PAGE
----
Quinn on Nutrition: Are meal replacement drinks nutritionally complete?

February 8, 2016

Our local supermarket is stocking blue and orange tortilla chips this week. And thatís all Iím going to say about the SuperBowl. On to some questions received from readers this month:

Q: Who are candidates for food supplements such as Ensure or Boost and what is the purpose and nature of these products? I have a friend who has dementia. Where she lives, she can become combative if the staff tries to wake her, so she misses out on meals. Because of this she has lost weight and may eat only one meal a day. Will a food supplement be useful for her? 

Thanks, Gary 

Dear Gary,

Your friend would indeed be a good candidate for some extra nutrition, especially if she is missing meals for any reason. Nutritional drinks such as Ensure and Boost are nutritionally complete, which means they can be used as a meal replacement. These products are also used to increase the calorie and nutrient intake of an individual who ó for one reason or the other ó is not consuming enough real food to meet their needs. 

  The real challenge is to find the right product for the unique needs of the person who needs a nutritional boost. Products like Glucerna and Boost Glucose Control are specifically formulated for people with diabetes, for example. Other products are available for a variety of medical needs. Thatís when a nutrition professional (registered dietitian nutritionist, RDN) comes in handy. Many care facilities employ these professionals. All you have to do is ask.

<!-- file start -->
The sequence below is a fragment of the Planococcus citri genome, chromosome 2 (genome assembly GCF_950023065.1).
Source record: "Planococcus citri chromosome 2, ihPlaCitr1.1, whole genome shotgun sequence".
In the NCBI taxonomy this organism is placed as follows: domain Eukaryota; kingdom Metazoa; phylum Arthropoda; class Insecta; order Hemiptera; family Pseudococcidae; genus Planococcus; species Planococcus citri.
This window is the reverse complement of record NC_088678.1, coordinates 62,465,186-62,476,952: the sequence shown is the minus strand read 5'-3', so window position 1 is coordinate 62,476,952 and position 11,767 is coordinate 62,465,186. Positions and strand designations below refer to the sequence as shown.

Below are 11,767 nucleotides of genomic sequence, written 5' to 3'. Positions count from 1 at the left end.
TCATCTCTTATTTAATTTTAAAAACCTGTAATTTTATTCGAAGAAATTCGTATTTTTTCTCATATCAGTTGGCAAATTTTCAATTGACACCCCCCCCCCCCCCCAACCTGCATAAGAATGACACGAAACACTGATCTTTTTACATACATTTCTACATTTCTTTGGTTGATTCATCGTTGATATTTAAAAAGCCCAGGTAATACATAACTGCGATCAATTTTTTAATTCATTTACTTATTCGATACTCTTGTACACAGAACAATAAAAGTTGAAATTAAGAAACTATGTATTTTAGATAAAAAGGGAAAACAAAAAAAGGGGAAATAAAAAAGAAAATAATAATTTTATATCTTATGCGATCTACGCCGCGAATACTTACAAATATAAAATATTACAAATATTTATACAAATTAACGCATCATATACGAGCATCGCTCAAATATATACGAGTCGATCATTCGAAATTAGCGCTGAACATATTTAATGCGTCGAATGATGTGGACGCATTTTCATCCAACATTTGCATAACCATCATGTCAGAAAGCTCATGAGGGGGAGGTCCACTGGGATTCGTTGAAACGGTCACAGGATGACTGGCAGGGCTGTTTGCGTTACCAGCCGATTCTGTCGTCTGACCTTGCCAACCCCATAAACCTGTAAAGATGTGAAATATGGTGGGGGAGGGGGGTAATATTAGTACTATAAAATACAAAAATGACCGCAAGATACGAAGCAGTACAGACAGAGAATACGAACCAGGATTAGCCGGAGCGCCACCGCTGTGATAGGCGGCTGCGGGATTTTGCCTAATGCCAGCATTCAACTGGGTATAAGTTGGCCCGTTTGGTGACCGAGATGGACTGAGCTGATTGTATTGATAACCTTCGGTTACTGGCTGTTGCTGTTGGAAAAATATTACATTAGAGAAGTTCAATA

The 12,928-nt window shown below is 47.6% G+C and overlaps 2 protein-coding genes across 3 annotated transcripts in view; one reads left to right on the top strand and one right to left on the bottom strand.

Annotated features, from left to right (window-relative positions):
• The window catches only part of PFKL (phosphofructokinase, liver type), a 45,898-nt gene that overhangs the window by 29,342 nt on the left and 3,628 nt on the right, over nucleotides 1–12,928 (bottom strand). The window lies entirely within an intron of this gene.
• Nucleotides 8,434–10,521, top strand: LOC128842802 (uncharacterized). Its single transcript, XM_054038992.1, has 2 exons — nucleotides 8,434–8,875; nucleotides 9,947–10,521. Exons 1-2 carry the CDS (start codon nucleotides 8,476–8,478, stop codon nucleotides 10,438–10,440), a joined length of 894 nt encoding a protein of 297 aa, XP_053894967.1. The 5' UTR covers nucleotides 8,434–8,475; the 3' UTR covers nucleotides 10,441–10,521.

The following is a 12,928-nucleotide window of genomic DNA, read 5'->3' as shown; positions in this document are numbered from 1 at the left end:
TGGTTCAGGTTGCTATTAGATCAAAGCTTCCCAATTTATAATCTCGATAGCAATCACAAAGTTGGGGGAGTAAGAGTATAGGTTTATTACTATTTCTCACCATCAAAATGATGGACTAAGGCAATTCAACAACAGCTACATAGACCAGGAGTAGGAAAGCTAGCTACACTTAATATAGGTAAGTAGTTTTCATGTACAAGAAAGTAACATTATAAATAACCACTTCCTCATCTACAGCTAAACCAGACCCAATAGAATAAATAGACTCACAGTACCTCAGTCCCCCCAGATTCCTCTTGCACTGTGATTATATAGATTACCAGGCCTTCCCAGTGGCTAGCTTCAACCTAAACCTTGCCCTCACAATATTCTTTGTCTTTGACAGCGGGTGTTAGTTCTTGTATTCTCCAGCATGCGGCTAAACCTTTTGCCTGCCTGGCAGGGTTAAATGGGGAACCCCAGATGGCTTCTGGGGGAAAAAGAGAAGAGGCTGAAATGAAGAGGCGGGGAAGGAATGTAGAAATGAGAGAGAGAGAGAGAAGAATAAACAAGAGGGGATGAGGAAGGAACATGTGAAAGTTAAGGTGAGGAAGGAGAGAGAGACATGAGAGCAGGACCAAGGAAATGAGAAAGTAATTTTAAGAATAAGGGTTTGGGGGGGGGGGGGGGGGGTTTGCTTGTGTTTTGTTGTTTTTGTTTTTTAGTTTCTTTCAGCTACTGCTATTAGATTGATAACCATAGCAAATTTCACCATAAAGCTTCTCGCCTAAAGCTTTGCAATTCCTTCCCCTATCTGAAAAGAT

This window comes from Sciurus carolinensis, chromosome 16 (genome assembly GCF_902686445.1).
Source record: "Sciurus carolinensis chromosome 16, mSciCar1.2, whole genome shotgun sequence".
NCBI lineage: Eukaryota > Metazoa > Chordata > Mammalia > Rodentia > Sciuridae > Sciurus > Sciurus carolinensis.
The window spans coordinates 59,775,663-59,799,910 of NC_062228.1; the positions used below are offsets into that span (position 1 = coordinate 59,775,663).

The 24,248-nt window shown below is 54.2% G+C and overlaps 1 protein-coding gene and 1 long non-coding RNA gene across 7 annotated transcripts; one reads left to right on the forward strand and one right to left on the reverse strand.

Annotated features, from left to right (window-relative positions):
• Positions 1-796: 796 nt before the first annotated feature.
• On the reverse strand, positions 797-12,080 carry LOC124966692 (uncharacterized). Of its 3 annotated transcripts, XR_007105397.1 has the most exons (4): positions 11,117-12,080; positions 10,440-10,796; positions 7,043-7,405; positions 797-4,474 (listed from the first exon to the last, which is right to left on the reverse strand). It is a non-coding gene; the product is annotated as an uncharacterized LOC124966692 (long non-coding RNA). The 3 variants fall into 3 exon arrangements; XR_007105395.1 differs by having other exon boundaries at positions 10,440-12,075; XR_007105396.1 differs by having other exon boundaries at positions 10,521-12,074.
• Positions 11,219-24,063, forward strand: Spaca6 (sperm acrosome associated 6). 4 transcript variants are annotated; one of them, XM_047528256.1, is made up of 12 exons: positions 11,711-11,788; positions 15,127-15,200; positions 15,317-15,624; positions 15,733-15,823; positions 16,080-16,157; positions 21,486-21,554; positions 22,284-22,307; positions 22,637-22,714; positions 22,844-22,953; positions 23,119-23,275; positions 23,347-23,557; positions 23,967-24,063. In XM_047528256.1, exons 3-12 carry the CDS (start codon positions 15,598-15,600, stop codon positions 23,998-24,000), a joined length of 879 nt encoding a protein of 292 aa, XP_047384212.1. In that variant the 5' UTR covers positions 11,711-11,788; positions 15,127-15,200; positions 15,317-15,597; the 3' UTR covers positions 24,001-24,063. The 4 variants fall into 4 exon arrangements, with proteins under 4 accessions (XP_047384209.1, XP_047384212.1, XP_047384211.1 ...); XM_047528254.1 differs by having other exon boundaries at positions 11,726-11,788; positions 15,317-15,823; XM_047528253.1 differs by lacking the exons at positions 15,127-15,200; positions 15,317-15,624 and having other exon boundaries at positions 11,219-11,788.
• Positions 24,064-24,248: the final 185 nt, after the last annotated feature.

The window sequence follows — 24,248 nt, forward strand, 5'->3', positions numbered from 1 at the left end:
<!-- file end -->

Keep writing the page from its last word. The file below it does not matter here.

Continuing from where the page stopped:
Q: "After reading your article about your daughterís intermittent fasting, I have a question for you. I worked with dietitians off and on for years, and most of what I read says that you need so much carbohydrate, fiber, and most of all at least 60 grams of protein a day. If you fast a couple days a week, will you not meet your daily requirement?"

Mary S., Stockton, CA

Great question, Mary. You are so right about our daily nutritional needs and the importance of protein. However, according to a position paper entitled "Total Diet Approach to Healthy Eating" by the Academy of Nutrition and Dietetics, our most important focus for healthful eating is not what we consume at any one meal or day, but what we consume over time ... over several days.

With intermittent fasting, one must be diligent to spend their calorie budget on nutrient dense foods ó those high in nutrition and low in calories. This is especially important on "fasting" days when calories are restricted to not more than about 500. A serving of grilled fish and a large salad, for example, provides protein and other essential nutrients for the same number of calories in two chocolate chip cookies. Itís crucial for those who restrict calories a few days a week to get the most nutritional bang for their calorie budget. 




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